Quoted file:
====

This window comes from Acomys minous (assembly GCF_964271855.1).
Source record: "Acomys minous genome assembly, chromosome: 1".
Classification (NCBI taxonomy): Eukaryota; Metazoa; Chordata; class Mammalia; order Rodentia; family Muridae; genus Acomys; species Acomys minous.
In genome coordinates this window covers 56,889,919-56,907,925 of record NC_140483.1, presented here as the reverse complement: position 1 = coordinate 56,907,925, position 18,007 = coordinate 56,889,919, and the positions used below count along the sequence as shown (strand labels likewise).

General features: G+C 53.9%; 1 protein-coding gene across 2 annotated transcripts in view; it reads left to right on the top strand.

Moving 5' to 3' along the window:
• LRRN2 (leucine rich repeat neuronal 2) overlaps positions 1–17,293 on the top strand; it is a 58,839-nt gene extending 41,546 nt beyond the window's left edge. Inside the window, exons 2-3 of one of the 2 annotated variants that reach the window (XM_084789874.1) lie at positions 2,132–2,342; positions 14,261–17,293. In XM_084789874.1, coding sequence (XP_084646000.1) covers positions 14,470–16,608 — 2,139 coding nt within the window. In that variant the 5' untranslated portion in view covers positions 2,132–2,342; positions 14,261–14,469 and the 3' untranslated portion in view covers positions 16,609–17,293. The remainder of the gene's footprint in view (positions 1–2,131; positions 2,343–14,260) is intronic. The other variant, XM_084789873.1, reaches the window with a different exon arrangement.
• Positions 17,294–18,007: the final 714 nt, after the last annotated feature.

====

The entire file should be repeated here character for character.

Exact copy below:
This window comes from Acomys minous (assembly GCF_964271855.1).
Source record: "Acomys minous genome assembly, chromosome: 1".
Classification (NCBI taxonomy): Eukaryota; Metazoa; Chordata; class Mammalia; order Rodentia; family Muridae; genus Acomys; species Acomys minous.
In genome coordinates this window covers 56,889,919-56,907,925 of record NC_140483.1, presented here as the reverse complement: position 1 = coordinate 56,907,925, position 18,007 = coordinate 56,889,919, and the positions used below count along the sequence as shown (strand labels likewise).

General features: G+C 53.9%; 1 protein-coding gene across 2 annotated transcripts in view; it reads left to right on the top strand.

Moving 5' to 3' along the window:
• LRRN2 (leucine rich repeat neuronal 2) overlaps positions 1–17,293 on the top strand; it is a 58,839-nt gene extending 41,546 nt beyond the window's left edge. Inside the window, exons 2-3 of one of the 2 annotated variants that reach the window (XM_084789874.1) lie at positions 2,132–2,342; positions 14,261–17,293. In XM_084789874.1, coding sequence (XP_084646000.1) covers positions 14,470–16,608 — 2,139 coding nt within the window. In that variant the 5' untranslated portion in view covers positions 2,132–2,342; positions 14,261–14,469 and the 3' untranslated portion in view covers positions 16,609–17,293. The remainder of the gene's footprint in view (positions 1–2,131; positions 2,343–14,260) is intronic. The other variant, XM_084789873.1, reaches the window with a different exon arrangement.
• Positions 17,294–18,007: the final 714 nt, after the last annotated feature.